Skip to main content

Robot crushes man to death after mistaking him for a box

A smart factory concept.

A robot crushed a man to death after apparently mistaking him for a box, South Korean media reported.

The tragedy occurred on Wednesday evening local time at a vegetable sorting facility in South Gyeongsang province about 150 miles south of Seoul, according to the BBC.

The industrial robot is designed to lift boxes of vegetables and place them on a pallet, but as an employee from the company that made the machine ran checks on it, the robot suddenly pushed him against a conveyor belt, crushing his face and chest.

After being freed, he was rushed to hospital with severe injuries but later died.

The employee, aged in his 40s, had been working to fix an issue with the robot’s sensors, according to South Korea’s Yonhap news agency.

Following the incident, an official from the Dongseong Export Agricultural Complex, which owns the plant, called for a “precise and safe” system to be put in place.

Wednesday’s accident follows a similar one earlier this year when a South Korean man in his 50s became trapped by a robot while on shift at an automobile parts factory, leaving him with serious injuries.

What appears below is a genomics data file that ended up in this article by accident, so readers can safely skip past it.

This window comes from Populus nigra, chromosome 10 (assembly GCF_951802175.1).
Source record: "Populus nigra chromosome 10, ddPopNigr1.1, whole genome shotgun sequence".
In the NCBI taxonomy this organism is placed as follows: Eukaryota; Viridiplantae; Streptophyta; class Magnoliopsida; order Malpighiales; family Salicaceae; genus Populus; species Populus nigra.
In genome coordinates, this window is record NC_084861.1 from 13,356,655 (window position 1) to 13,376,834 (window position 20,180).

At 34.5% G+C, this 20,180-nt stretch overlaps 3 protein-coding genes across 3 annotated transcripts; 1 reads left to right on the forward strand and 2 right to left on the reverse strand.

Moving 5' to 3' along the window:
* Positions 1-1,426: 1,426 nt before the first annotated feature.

The incidents demonstrate that while robots can bring significant benefits in terms of efficiency, they can also pose a risk to nearby humans if they’re not properly designed or maintained, or if those working alongside them fail to receive suitable training.

Tech giant Amazon, known to deploy huge numbers of robots at its warehouses with plans for more, recently commissioned the Massachusetts Institute of Technology to conduct research that will include a look at how workers can interact with robots safely and efficiently.

Trevor Mogg
Contributing Editor
Not so many moons ago, Trevor moved from one tea-loving island nation that drives on the left (Britain) to another (Japan)…
Telepresence classroom robots trialed for absent students
best telepresence robots

A school in Japan is turning to robots to tackle rising truancy rates.

The school in Kumamoto, southwest Japan, will allow absent students to control telepresence robots in the classroom. Officials behind the initiative hope the setup will eventually encourage the students to return to school, the Mainichi newspaper reported.

Read more
The squishy Sensiworm robot goes places other robots can’t
GE Aerospace's Sensiworm robot.

GE Aerospace's "Sensiworm"

GE Aerospace has unveiled a remarkable -- and remarkably squishy -- robot called Sensiworm (Soft ElectroNics Skin-Innervated Robotic Worm) that’s set to enhance aircraft safety.

Read more
Apptronik’s new humanoid robot is a rival to the Tesla Bot
Apptronik's Apollo humanoid robot.

Another humanoid robot has come sniffing for your job.

Created by Texas-based Apptronik, the new robot worker, called Apollo, certainly looks like the real deal and is far from the kind of clunky, awkward contraptions that sometimes appear at such unveilings. That's probably because Apollo is the culmination of Apptronik’s experience and expertise in creating more than 10 other robots, among them NASA’s Valkyrie humanoid robot.

Read more